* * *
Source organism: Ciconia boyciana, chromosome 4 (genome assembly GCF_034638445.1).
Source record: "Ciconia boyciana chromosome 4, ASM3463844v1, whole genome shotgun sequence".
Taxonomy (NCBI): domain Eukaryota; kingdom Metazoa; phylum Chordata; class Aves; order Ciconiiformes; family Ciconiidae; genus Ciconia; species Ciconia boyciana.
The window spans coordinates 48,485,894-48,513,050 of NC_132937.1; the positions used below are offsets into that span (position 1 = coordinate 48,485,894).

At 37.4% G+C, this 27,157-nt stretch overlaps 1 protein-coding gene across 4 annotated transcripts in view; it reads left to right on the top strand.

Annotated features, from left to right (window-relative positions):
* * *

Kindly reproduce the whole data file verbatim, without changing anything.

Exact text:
Source organism: Ciconia boyciana, chromosome 4 (genome assembly GCF_034638445.1).
Source record: "Ciconia boyciana chromosome 4, ASM3463844v1, whole genome shotgun sequence".
Taxonomy (NCBI): domain Eukaryota; kingdom Metazoa; phylum Chordata; class Aves; order Ciconiiformes; family Ciconiidae; genus Ciconia; species Ciconia boyciana.
The window spans coordinates 48,485,894-48,513,050 of NC_132937.1; the positions used below are offsets into that span (position 1 = coordinate 48,485,894).

At 37.4% G+C, this 27,157-nt stretch overlaps 1 protein-coding gene across 4 annotated transcripts in view; it reads left to right on the top strand.

Annotated features, from left to right (window-relative positions):